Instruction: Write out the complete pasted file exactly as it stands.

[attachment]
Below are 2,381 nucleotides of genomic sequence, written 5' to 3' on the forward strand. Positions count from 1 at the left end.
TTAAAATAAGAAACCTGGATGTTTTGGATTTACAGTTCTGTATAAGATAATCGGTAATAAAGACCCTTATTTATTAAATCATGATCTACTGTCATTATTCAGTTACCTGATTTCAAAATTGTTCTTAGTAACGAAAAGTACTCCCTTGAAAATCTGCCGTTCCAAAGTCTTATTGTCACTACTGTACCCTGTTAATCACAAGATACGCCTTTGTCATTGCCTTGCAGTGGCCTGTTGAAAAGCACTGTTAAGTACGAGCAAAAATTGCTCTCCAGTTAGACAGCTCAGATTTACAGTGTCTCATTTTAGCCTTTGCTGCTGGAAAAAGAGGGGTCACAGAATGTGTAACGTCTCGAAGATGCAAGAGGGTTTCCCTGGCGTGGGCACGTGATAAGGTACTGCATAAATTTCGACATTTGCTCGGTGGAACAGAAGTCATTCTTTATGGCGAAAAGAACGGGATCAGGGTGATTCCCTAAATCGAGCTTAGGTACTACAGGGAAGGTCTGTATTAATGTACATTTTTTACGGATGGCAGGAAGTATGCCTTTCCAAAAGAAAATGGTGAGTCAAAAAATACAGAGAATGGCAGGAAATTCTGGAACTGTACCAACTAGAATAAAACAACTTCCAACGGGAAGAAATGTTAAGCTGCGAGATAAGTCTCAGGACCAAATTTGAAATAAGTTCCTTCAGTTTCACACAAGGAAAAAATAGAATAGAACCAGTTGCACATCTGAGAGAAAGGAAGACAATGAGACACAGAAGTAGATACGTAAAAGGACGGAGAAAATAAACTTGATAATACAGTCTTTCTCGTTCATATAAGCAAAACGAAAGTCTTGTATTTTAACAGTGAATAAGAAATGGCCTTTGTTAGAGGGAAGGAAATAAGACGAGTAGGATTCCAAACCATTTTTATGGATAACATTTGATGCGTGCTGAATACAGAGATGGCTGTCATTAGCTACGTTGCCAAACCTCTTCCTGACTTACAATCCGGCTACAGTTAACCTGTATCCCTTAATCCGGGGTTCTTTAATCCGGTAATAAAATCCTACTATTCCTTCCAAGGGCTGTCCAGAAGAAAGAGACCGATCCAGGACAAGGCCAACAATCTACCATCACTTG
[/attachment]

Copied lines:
Below are 2,381 nucleotides of genomic sequence, written 5' to 3' on the forward strand. Positions count from 1 at the left end.
TTAAAATAAGAAACCTGGATGTTTTGGATTTACAGTTCTGTATAAGATAATCGGTAATAAAGACCCTTATTTATTAAATCATGATCTACTGTCATTATTCAGTTACCTGATTTCAAAATTGTTCTTAGTAACGAAAAGTACTCCCTTGAAAATCTGCCGTTCCAAAGTCTTATTGTCACTACTGTACCCTGTTAATCACAAGATACGCCTTTGTCATTGCCTTGCAGTGGCCTGTTGAAAAGCACTGTTAAGTACGAGCAAAAATTGCTCTCCAGTTAGACAGCTCAGATTTACAGTGTCTCATTTTAGCCTTTGCTGCTGGAAAAAGAGGGGTCACAGAATGTGTAACGTCTCGAAGATGCAAGAGGGTTTCCCTGGCGTGGGCACGTGATAAGGTACTGCATAAATTTCGACATTTGCTCGGTGGAACAGAAGTCATTCTTTATGGCGAAAAGAACGGGATCAGGGTGATTCCCTAAATCGAGCTTAGGTACTACAGGGAAGGTCTGTATTAATGTACATTTTTTACGGATGGCAGGAAGTATGCCTTTCCAAAAGAAAATGGTGAGTCAAAAAATACAGAGAATGGCAGGAAATTCTGGAACTGTACCAACTAGAATAAAACAACTTCCAACGGGAAGAAATGTTAAGCTGCGAGATAAGTCTCAGGACCAAATTTGAAATAAGTTCCTTCAGTTTCACACAAGGAAAAAATAGAATAGAACCAGTTGCACATCTGAGAGAAAGGAAGACAATGAGACACAGAAGTAGATACGTAAAAGGACGGAGAAAATAAACTTGATAATACAGTCTTTCTCGTTCATATAAGCAAAACGAAAGTCTTGTATTTTAACAGTGAATAAGAAATGGCCTTTGTTAGAGGGAAGGAAATAAGACGAGTAGGATTCCAAACCATTTTTATGGATAACATTTGATGCGTGCTGAATACAGAGATGGCTGTCATTAGCTACGTTGCCAAACCTCTTCCTGACTTACAATCCGGCTACAGTTAACCTGTATCCCTTAATCCGGGGTTCTTTAATCCGGTAATAAAATCCTACTATTCCTTCCAAGGGCTGTCCAGAAGAAAGAGACCGATCCAGGACAAGGCCAACAATCTACCATCACTTG